Sunday, 6 September 2015

Golden Fleeced Tree

Jason Retrieves the Golden Fleece
Saint Paul in preaching to the Greeks at Athens referred to a phrase found in Greek poetry - in the work of that of Aratus (B.C. 272) and Cleanthes (B.C. 300) - in order to ‘win over’ his audience by becoming as ‘a gentile to the gentiles’ so that by becoming “all things to all men” he “might by all means save some.” (1 Cor 9:22). In Acts of the Apostles we read: “'In him we live and move and have our being'; as even some of your poets have said, 'For we are indeed his offspring.'” (Acts 17:28). The Apostle uses these words not as they were meant or intended by the original authors – who were speaking of Zeus – but rather he reinterprets them in the light of the Truth, that is, in light of Christ and the Christian faith. Yet this method employed by Paul is not so much a ‘reinterpretation’ as it is the extracting of the seeds of truth which are apparent in all things – even in pagan literature, especially in what we might call sincere pagan literature. Yet of course whilst all things contain these 'seeds of truth', the Catholic Church contains the fullness of Truth -the very goldmine of Truth we might say. The Church Father St. Justin Martyr refers to these 'seeds of truth' when he writes: “hence there seem to be seeds of truth among all men; but they are charged with not accurately understanding [the truth]”.[1]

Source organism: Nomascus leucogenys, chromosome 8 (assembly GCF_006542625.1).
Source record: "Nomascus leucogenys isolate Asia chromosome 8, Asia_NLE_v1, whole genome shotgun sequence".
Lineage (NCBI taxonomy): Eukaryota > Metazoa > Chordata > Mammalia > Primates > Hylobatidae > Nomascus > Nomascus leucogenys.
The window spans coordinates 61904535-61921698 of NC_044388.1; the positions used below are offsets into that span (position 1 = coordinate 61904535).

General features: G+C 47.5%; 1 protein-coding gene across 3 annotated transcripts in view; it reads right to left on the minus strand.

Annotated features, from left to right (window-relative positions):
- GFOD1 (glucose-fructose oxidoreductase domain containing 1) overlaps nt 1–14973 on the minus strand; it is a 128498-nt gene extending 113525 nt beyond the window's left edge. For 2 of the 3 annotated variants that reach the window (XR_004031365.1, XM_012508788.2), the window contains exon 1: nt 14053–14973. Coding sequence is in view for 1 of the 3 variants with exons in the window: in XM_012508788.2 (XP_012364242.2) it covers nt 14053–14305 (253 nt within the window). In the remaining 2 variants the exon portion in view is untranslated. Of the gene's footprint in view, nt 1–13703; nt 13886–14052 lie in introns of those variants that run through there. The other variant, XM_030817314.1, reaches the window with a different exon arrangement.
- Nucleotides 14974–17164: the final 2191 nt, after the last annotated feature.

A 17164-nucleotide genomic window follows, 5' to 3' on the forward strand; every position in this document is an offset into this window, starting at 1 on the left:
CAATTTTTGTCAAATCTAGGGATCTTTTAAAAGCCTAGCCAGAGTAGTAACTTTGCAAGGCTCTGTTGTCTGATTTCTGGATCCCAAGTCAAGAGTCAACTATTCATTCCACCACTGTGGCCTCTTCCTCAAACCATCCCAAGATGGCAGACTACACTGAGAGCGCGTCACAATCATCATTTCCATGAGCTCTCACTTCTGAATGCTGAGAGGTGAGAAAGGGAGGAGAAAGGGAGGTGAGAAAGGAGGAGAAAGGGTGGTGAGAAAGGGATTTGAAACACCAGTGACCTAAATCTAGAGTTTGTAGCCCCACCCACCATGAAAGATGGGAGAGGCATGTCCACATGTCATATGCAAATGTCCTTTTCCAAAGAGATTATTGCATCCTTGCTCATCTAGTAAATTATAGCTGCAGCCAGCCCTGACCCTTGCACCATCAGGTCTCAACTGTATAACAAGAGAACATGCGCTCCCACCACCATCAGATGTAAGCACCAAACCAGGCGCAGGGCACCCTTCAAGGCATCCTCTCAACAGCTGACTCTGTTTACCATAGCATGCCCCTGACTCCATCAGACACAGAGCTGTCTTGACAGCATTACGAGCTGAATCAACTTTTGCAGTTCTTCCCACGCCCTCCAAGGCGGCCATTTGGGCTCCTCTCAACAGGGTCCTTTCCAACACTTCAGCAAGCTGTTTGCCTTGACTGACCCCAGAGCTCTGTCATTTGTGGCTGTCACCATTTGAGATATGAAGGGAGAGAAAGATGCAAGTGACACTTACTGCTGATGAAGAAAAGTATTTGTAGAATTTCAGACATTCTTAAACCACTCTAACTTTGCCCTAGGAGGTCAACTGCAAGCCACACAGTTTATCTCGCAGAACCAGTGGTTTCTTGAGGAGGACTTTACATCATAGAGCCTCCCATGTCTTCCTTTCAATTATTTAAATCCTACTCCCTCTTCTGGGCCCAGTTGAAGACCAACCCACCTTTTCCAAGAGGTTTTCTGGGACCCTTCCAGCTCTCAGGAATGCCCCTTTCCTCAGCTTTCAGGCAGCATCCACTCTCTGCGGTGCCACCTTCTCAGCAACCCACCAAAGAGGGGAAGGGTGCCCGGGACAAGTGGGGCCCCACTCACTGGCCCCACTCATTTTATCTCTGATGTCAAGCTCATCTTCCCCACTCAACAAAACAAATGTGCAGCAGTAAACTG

However we who have been washed with the waters of regeneration in baptism have been illumined by the Truth of faith, and so we are charged to understand the Truth when we see it, even in its fragments which are scattered throughout lands, eras, religions and cultures. Indeed there is a lot of clay and dirt of falsehood in all such things, but the specks of Truth can be found among them, as gold can be found in the soil. This is exactly how some of the early ecclesial writers and Church Fathers came to see the Greek myths, which they viewed as sometimes containing such ‘seeds of truth’. For example it was commonly believed among intellectual Christians during St. Augustine's time, and he himself believed so, that the poet Virgil, in the ‘Fourth Eclogue’, foretells of Christ.[2] In this section of Virgil’s ‘The Eclogues’, written thirty three years prior Christ’s birth, he prophesies about a saviour figure who would come as a child to usher in a new golden age, whilst mentioning the coming of a second Argo and a new Golden Fleece. Certainly such an account can be dismissed, and nor by any means should such imperfect sources serve to compete with that of Sacred Scripture. Yet by harvesting the scattered jewels throughout such sources as these, one may come to expand the imageries conjured by the imagination – images which can be employed as complimentary allegories in the service of mystical thought. Indeed the imagination is often rebuked as a wicked thing, but it is of itself good, and can be used for holy endeavors when submissive to a faith illumined intellect, in fact this is when the imagination fulfills its purpose.